Today, I’d like to welcome Joanna Walsh to the blog, she is going to talk about her short story collection, Fractals which is launched today and about her work and writing process.
1) CAN YOU TELL ME ABOUT YOURSELF AND YOUR WORK?
I’m a writer. I’ve also been an illustrator for years (mostly for newspapers) though I seldom do the two together.
2) YOUR SHORT STORY COLLECTION, FRACTALS, IS LAUNCHED TODAY. CAN YOU TELL THE READERS OF THIS BLOG HOW THE COLLECTION CAME TOGETHER AND WHERE AND HOW READERS CAN BUY THE BOOK?
I wrote the stories in Fractals intensively over a relatively short period of time (a few months) during a break up. They were some of the first stories I’d written and, during that time, I wrote a story almost every day. I sat at a white table piled up with most of my belongings, most of which seemed to no longer belong anywhere. While I decided what to do with them, and where I would go, I wrote and, although writing is almost nothing physical, it was an anchor. I rejected lots of the stories (though I still have them, and most will probably resurrect somewhere, and in some form); and some merged to form longer stories. I was frightened by the amount I wrote. I though I wouldn’t be able to stop.
and also at some bookshops: Blackwell in Oxford, The London Review of Books Bookshop, and Shakespeare and Company, Paris.
3) THERE HAS BEEN A SURGE OF INTEREST IN SHORT STORIES RECENTLY, AS WELL AS SHORT STORY WRITERS HAVING BEEN AWARDED SOME MAJOR LITERARY PRIZES. WHY DO YOU THINK THIS IS, AND WHY HAS IT TAKEN SO LONG?
I think the UK is very different from the US: in the US, writing short stories us a business (see Chad Harbach’s essay at n+1 Magazine,
(http://www.nplusonemag.com/mfa-vs-nyc), in the UK, it’s an eccentricity. Internet-habituated, I read in snatches, and this seems to suit the form. Perhaps this is one of the reasons behind recent celebrations of short story writers (though I think award-winners, Munro and Davis would have been celebrated anyway). It’s good to see some publishers – Comma Press, with Gimbal ( http://www.letsgimbal.com/ ) and Peirene, who publishes novellas – looking at ways to bring this style of reading together with something that answers it.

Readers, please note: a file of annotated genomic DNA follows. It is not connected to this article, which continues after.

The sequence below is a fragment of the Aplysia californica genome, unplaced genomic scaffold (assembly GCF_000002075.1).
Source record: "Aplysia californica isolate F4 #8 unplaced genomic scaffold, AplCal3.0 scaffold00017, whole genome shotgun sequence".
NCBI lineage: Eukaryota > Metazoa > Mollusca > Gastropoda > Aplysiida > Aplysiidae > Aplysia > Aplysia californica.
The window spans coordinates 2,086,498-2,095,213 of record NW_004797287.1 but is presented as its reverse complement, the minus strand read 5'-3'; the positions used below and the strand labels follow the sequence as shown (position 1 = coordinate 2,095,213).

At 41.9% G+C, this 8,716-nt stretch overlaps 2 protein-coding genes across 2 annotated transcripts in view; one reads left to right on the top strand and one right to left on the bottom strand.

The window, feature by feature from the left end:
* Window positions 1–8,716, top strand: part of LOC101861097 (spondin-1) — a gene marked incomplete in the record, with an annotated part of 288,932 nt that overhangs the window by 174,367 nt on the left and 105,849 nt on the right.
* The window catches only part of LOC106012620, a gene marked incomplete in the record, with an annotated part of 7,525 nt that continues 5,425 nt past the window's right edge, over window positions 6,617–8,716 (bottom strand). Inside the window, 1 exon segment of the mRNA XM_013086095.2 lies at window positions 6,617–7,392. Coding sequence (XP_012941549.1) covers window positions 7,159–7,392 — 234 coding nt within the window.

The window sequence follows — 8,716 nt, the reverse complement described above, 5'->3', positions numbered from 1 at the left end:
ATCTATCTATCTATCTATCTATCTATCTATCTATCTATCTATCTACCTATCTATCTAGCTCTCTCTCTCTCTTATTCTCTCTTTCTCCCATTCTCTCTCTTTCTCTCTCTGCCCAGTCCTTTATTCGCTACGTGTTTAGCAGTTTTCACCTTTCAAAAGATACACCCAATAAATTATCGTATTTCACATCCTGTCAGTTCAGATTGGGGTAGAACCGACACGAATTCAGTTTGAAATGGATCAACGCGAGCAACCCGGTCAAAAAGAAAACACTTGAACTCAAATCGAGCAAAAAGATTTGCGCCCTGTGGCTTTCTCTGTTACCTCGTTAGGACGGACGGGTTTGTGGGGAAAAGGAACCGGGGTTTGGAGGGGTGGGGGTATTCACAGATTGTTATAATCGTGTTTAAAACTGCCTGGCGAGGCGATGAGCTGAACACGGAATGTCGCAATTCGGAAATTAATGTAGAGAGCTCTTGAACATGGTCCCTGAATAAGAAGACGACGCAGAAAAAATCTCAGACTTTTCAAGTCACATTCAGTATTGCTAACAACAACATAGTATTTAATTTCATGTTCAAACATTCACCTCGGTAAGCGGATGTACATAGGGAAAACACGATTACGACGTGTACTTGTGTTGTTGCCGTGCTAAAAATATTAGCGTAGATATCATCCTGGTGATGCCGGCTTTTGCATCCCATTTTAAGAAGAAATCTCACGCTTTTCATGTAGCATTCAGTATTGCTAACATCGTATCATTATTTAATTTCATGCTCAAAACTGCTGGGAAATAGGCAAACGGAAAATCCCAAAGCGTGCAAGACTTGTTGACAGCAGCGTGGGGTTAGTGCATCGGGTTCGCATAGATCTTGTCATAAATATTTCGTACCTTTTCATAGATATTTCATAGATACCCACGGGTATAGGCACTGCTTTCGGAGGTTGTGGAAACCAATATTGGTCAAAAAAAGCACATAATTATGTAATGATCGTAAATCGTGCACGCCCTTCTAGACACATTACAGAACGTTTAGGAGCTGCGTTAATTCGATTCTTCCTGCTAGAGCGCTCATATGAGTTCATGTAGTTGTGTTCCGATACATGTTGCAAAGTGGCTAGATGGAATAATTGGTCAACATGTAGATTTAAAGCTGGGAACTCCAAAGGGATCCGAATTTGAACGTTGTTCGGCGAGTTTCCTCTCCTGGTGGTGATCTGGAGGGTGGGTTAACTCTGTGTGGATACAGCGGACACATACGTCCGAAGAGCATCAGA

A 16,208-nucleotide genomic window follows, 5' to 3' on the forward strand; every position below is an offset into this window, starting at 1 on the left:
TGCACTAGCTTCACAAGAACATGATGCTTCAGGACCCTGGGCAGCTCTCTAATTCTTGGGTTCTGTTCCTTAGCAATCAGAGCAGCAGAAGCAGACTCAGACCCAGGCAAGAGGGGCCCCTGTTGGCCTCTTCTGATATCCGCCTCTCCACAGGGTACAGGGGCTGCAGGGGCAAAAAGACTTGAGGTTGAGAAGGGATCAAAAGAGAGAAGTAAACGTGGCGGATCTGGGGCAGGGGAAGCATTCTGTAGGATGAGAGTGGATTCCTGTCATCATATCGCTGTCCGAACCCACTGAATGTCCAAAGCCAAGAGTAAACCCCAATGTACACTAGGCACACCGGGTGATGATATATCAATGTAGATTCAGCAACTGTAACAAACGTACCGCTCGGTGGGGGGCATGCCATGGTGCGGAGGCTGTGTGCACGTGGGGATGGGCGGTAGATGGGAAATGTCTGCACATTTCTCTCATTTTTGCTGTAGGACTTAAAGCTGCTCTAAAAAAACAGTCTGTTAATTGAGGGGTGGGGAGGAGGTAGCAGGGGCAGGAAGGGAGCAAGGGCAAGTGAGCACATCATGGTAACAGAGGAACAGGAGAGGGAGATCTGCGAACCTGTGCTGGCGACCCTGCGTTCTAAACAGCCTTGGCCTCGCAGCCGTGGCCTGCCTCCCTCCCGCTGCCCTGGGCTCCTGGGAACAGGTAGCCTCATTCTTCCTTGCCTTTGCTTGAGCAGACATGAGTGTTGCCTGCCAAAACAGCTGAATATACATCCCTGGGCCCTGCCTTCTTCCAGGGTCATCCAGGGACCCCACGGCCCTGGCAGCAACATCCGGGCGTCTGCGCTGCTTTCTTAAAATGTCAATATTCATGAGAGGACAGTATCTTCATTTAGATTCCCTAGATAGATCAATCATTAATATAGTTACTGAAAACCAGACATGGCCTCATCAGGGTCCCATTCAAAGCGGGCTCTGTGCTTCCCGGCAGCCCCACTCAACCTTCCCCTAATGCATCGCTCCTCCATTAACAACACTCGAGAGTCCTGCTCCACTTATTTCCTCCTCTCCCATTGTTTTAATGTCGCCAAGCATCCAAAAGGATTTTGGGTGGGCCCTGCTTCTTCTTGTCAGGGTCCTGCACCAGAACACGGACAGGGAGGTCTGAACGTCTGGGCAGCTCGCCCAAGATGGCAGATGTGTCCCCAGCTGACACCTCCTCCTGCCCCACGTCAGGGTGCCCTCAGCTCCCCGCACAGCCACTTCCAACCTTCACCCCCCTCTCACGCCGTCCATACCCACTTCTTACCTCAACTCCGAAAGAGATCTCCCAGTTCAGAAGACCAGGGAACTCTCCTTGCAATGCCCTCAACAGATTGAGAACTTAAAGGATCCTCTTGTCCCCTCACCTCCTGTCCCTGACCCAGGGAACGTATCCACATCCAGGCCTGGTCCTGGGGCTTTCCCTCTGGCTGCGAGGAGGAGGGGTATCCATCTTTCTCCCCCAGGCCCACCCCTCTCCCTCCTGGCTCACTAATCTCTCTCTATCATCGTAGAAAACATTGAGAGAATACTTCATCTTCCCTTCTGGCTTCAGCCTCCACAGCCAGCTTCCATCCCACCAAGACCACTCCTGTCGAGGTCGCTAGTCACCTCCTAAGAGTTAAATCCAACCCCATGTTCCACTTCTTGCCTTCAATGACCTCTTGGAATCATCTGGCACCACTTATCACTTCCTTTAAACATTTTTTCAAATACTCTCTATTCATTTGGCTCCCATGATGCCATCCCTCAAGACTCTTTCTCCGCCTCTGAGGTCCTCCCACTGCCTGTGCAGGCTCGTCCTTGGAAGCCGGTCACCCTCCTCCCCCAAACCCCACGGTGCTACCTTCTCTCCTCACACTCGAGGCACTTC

4) AS BOTH A WRITER AND VISUAL ARTIST CAN YOU TELL ME WHO YOUR LITERARY AND ARTISTIC INFLUENCES ARE?
I’ll read anything by Georges Perec, Clarice Lispector, Italo Calvino, Jean Rhys, Marguerite Duras, Lydia Davis, Robert Walser, Elfriede Jelinek, Deborah Levy, Anne Carson, Christine Brooke-Rose, Denise Riley, Ben Marcus, Chris Kraus…many others.
I like looking at artists and illustrators who work with/around text and storytelling: Felix Vallotten, Xiame Hernandez, Aubrey Beardsley, Roman Muradov, Floc’h; Dada designers; Louise Bourgeois, Sophie Calle.
5) YOU RUN THE VERY POPULAR READ WOMEN 2014 CAMPAIGN. WHY DO YOU FEEL SUCH A CAMPAIGN IS NECESSARY?
It’s started running me! I was surprised that such a modest proposal, based on some bookmarks I made, sparked something. I didn’t want the hashtag, or the @readwomen Twitter account, to reflect my own views on women’s writing , so I do a lot of retweeting, and bringing people and groups together – much of the input comes from the people who want to get involved.
Of course, women are prominent in, even dominate, some writing genres but, looking at the VIDA statistics, they are still under-appreciated in the area called, for want of a better term, ‘literary’, and this seems odd. Again and again I get emails and tweets from people who ‘thought’ they’d been reading women/men more or less 50/50 but when they counted up, found they were reading 20%, 30% women. I’d never suggest a quota on ‘good’ writing, but a willingness to read widely, attentively and adventurously is a practice in which everybody – the reader, the writer, the journal reviewer – wins. As Deborah Levy said recently in The Observer, ‘if we don’t read books by women, we’re missing essential data’.
6) WHO ARE YOUR FAVOURITE FEMALE WRITERS AND WHY?
The same as my favourite writers (minus the men): Lispector, Rhys,Duras, Levy,Davis, Brooke-Rose, Jelinek, Carson etc…Irrespective of sex, I enjoy writers who can be playful about being passionate, who use fiction for argument (I mean discussion, not shouting), who can work at several levels at once, and who can turn on a hair.
7) IF YOU COULD PASS A PIECE OF ADVICE ONTO A NEW WRITER, WHAT WOULD THAT ADVICE BE?
Pay close attention to whats going through your head. Don’t try to think like someone else because it seems more professional, correct, or moral.